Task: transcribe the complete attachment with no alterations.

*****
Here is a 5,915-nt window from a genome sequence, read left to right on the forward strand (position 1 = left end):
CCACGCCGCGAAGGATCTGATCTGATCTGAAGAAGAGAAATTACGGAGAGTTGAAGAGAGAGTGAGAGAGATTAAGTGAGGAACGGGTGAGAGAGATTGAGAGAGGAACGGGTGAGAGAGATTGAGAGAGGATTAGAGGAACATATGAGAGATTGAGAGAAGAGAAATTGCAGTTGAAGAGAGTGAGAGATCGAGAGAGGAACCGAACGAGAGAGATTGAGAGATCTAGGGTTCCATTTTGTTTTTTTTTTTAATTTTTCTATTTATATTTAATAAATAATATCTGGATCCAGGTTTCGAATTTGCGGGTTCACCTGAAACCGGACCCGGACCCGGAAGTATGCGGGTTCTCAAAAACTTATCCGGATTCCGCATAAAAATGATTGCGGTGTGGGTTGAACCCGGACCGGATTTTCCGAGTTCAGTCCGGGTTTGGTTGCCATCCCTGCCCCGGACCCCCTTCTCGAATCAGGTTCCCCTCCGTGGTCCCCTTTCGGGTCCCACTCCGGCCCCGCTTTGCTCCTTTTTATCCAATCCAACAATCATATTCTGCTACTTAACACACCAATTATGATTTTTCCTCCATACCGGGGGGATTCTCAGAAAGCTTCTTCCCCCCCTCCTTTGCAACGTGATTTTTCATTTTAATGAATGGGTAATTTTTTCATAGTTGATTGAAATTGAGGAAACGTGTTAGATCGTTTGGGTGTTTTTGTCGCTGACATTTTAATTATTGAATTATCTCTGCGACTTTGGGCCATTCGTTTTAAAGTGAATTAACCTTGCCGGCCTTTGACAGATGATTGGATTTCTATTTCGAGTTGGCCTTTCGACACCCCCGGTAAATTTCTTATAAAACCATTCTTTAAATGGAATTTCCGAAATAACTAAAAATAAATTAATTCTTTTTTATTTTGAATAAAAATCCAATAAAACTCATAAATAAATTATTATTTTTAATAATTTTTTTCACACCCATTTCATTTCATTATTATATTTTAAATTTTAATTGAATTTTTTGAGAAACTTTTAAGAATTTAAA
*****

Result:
Here is a 5,915-nt window from a genome sequence, read left to right on the forward strand (position 1 = left end):
CCACGCCGCGAAGGATCTGATCTGATCTGAAGAAGAGAAATTACGGAGAGTTGAAGAGAGAGTGAGAGAGATTAAGTGAGGAACGGGTGAGAGAGATTGAGAGAGGAACGGGTGAGAGAGATTGAGAGAGGATTAGAGGAACATATGAGAGATTGAGAGAAGAGAAATTGCAGTTGAAGAGAGTGAGAGATCGAGAGAGGAACCGAACGAGAGAGATTGAGAGATCTAGGGTTCCATTTTGTTTTTTTTTTTAATTTTTCTATTTATATTTAATAAATAATATCTGGATCCAGGTTTCGAATTTGCGGGTTCACCTGAAACCGGACCCGGACCCGGAAGTATGCGGGTTCTCAAAAACTTATCCGGATTCCGCATAAAAATGATTGCGGTGTGGGTTGAACCCGGACCGGATTTTCCGAGTTCAGTCCGGGTTTGGTTGCCATCCCTGCCCCGGACCCCCTTCTCGAATCAGGTTCCCCTCCGTGGTCCCCTTTCGGGTCCCACTCCGGCCCCGCTTTGCTCCTTTTTATCCAATCCAACAATCATATTCTGCTACTTAACACACCAATTATGATTTTTCCTCCATACCGGGGGGATTCTCAGAAAGCTTCTTCCCCCCCTCCTTTGCAACGTGATTTTTCATTTTAATGAATGGGTAATTTTTTCATAGTTGATTGAAATTGAGGAAACGTGTTAGATCGTTTGGGTGTTTTTGTCGCTGACATTTTAATTATTGAATTATCTCTGCGACTTTGGGCCATTCGTTTTAAAGTGAATTAACCTTGCCGGCCTTTGACAGATGATTGGATTTCTATTTCGAGTTGGCCTTTCGACACCCCCGGTAAATTTCTTATAAAACCATTCTTTAAATGGAATTTCCGAAATAACTAAAAATAAATTAATTCTTTTTTATTTTGAATAAAAATCCAATAAAACTCATAAATAAATTATTATTTTTAATAATTTTTTTCACACCCATTTCATTTCATTATTATATTTTAAATTTTAATTGAATTTTTTGAGAAACTTTTAAGAATTTAAA